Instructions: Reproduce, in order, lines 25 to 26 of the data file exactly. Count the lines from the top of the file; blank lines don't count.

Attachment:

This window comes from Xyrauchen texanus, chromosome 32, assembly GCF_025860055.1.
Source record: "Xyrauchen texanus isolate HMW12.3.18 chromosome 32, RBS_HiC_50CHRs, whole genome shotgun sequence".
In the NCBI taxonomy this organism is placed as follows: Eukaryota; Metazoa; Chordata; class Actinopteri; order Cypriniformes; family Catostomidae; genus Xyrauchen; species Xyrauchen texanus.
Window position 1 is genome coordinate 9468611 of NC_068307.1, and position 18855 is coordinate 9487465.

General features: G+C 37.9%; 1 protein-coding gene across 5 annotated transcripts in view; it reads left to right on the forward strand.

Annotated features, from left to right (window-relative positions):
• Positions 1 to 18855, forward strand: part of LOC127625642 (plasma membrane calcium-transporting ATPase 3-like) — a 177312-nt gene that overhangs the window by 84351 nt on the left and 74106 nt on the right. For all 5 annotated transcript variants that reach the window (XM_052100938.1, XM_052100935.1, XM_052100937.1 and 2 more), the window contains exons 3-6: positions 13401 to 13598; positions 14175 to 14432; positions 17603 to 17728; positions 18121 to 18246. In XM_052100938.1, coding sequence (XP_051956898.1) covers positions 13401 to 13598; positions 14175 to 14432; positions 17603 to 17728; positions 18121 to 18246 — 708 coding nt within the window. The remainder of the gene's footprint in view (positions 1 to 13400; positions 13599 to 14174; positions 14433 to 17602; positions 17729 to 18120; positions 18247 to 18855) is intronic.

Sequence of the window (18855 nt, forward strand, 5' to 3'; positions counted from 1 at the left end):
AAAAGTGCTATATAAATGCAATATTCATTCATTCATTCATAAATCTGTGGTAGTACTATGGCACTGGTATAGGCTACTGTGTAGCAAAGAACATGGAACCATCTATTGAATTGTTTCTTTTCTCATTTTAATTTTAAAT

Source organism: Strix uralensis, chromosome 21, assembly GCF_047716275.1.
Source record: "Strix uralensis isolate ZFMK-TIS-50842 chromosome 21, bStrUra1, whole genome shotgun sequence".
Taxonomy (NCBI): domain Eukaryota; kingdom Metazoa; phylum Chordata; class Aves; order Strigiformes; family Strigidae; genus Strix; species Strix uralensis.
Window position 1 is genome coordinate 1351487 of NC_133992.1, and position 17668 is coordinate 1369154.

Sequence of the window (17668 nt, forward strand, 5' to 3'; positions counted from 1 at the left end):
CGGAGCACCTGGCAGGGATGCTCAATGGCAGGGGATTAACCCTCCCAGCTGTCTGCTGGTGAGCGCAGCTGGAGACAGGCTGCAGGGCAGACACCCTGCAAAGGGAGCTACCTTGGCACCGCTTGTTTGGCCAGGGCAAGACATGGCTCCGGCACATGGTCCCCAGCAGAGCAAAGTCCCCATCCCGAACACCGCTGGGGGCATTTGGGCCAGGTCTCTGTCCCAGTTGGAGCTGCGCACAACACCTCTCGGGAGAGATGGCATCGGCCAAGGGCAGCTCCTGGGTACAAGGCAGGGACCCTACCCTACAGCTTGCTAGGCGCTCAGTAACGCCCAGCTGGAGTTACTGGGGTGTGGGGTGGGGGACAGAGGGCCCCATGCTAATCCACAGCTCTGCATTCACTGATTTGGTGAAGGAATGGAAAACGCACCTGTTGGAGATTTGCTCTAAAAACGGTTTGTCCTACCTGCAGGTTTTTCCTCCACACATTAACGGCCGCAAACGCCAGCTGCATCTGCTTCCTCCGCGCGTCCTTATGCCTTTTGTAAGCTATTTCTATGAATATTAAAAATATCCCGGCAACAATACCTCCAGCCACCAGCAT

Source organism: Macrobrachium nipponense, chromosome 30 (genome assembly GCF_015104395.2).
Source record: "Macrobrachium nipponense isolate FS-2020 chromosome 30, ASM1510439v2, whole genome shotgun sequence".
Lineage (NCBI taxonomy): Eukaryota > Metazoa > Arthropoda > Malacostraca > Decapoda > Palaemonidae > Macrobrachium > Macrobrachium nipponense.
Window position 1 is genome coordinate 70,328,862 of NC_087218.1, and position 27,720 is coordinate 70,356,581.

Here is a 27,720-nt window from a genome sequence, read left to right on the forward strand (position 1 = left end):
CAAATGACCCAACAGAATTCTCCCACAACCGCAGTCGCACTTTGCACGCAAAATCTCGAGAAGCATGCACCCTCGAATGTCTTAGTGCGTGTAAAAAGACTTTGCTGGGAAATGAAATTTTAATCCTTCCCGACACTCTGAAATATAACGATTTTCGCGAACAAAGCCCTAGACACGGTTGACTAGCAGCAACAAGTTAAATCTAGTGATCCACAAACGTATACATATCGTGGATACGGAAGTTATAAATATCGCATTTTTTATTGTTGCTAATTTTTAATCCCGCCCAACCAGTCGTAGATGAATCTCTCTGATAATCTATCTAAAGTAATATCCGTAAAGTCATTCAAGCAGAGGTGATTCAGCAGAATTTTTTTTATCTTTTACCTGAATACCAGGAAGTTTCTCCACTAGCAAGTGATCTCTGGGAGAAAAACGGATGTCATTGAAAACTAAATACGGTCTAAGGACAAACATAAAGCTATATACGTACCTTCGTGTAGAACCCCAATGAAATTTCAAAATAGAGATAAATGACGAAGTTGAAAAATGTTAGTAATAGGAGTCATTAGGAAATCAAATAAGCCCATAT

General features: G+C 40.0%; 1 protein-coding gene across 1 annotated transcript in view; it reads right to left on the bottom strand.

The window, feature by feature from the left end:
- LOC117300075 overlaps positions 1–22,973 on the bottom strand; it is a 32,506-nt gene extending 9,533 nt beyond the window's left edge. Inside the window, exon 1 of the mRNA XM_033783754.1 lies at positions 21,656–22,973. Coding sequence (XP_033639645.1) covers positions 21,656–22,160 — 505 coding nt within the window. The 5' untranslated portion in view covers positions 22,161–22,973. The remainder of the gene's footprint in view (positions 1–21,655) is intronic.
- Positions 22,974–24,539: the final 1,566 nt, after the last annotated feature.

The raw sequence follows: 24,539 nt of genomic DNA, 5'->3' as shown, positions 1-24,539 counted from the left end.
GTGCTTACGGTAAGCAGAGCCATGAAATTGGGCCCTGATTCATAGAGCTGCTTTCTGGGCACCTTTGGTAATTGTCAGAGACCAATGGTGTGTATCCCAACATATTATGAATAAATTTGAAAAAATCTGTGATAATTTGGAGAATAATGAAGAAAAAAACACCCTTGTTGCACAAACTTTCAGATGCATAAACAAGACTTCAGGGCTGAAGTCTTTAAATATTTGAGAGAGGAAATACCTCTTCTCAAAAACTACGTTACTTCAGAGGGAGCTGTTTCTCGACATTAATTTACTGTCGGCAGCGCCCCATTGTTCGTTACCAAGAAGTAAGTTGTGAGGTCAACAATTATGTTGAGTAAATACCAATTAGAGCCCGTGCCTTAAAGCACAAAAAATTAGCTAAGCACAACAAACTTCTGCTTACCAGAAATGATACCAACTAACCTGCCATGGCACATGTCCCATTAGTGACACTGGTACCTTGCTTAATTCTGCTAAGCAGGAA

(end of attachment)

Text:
- Positions 22,974–24,539: the final 1,566 nt, after the last annotated feature.

The raw sequence follows: 24,539 nt of genomic DNA, 5'->3' as shown, positions 1-24,539 counted from the left end.